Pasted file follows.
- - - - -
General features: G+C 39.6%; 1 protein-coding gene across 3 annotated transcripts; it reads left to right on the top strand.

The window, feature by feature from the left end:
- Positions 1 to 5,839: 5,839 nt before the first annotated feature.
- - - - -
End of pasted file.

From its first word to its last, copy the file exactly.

General features: G+C 39.6%; 1 protein-coding gene across 3 annotated transcripts; it reads left to right on the top strand.

The window, feature by feature from the left end:
- Positions 1 to 5,839: 5,839 nt before the first annotated feature.